BARD inhibits high glucose-induced oxidative injury in HUVECs
High glucose (HG) treatment in HUVECs can induce robust oxidative injury, responsible for following cell death and apoptosis [8, 28–31]. Contrarily, antioxidant agents or genetic strategies suppressing oxidative injury can protect HUVECs from HG [8, 28, 31]. We here also found that HG induced potent oxidative stress in HUVECs, leading to superoxide accumulation (Figure 2A), GSH reduction (a GSH/GSSG ratio decrease, Figure 2B) and significant mitochondrial depolarization (green JC-1 monomers accumulation, Figure 2C), which were largely attenuated by pretreatment of BARD (50 nM, 1h) (Figure 2A–2C).
Figure 2. BARD inhibits high glucose-induced oxidative injury in HUVECs. HUVECs were pretreated with Bardoxolone Methyl (BARD, at 50 nM) for 1h, followed by HG stimulation and cultured for applied time periods, the cellular superoxide contents (A), the GSH/GSSH ratio (B) and mitochondrial depolarization (JC-1 green intensity, C) were tested; Cell viability and death were tested by CCK-8 (D) and medium LDH release (E) assays, respectively, with cell apoptosis analyzed by caspase-3 activity (F), nuclear TUNEL staining (G) and Annexin V-FACS (H) assays. For TUNEL staining assays, at least 500 nuclei in five random views (1×200 magnification) for each condition were included to calculate the TUNEL/DAPI ratio (same for all Figures). Error bars stand for mean ± standard deviation (SD, n=5). “Ctrl” stands for cells-cultured in the normal glucose medium (same for all Figures). ** p<0.01 vs. “Ctrl” treatment. ##p<0.01. vs. HG only treatment (no BARD pretreatment). Each experiment was repeated five times to insure the consistency of experimental results.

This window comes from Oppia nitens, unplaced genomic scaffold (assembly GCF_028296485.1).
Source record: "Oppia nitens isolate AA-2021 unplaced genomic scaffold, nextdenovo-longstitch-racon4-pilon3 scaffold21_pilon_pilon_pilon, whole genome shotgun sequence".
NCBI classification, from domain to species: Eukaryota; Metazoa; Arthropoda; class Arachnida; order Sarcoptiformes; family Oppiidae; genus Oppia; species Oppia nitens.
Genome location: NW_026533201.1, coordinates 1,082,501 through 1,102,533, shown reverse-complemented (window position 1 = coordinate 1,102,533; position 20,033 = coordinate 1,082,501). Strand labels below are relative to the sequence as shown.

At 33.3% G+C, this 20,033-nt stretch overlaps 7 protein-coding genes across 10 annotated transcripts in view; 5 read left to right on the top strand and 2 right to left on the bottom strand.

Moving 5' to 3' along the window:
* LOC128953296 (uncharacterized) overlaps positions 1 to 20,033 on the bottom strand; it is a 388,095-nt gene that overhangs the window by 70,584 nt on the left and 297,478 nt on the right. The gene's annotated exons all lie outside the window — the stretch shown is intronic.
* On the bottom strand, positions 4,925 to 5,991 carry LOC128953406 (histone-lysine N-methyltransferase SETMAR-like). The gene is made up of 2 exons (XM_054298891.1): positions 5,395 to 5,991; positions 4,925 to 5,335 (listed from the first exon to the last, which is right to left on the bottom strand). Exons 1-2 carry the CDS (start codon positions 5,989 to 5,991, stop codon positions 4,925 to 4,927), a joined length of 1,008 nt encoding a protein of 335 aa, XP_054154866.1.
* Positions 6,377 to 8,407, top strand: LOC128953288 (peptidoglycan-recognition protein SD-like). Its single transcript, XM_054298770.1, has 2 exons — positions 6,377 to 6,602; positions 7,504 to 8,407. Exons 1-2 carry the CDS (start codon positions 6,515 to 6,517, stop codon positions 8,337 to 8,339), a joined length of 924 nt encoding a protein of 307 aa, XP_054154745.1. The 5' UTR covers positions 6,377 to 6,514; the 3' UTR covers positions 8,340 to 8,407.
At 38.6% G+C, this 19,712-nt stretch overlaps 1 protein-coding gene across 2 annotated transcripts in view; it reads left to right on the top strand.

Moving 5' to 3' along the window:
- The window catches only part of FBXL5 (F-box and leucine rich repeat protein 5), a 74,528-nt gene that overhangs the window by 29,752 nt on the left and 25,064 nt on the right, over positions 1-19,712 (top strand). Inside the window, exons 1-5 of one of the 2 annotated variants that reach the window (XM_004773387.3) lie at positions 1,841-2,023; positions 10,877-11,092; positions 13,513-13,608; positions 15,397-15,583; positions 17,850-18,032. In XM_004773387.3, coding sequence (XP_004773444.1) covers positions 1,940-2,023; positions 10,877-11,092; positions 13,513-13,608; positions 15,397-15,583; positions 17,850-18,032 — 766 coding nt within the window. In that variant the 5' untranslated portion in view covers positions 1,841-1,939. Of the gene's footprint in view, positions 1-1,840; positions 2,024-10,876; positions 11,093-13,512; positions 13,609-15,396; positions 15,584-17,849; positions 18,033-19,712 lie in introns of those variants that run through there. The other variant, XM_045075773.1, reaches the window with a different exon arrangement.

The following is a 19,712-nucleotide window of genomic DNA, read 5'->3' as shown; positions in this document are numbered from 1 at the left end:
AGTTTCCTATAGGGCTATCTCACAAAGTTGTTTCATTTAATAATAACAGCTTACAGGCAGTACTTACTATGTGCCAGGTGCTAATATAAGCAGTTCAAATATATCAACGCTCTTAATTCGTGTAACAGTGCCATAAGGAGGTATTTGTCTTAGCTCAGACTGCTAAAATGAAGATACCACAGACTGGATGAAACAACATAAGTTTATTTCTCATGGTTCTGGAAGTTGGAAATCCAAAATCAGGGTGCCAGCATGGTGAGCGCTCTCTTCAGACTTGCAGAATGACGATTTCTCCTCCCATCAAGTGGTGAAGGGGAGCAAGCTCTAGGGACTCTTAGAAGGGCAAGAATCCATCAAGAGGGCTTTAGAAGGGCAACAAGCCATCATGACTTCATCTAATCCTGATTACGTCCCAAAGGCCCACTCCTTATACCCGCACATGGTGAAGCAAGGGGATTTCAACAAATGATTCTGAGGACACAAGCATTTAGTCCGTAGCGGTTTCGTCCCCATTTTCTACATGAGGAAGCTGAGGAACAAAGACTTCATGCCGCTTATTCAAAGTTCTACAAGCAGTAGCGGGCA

Further studies demonstrated that HG stimulation for 48h led to significant viability (CCK-8 OD) reduction (Figure 2D) and cell death (medium LDH release, Figure 2E). Importantly, BARD pretreatment potently attenuated HG-induced cytotoxicity in HUVECs (Figure 2D, 2E). Additionally, significant apoptosis activation was detected in HG-treated HUVECs, which was reflected in the increase of caspase-3activity (Figure 2F), nuclear TUNEL staining (Figure 2G) and Annexin V ratio (Figure 2H). BARD pretreatment largely attenuated HG-induced apoptosis in HUVECs as well (Figure 2F, 2G). Collectively, BARD pretreatment potently inhibited HG-induced oxidative injury in HUVECs.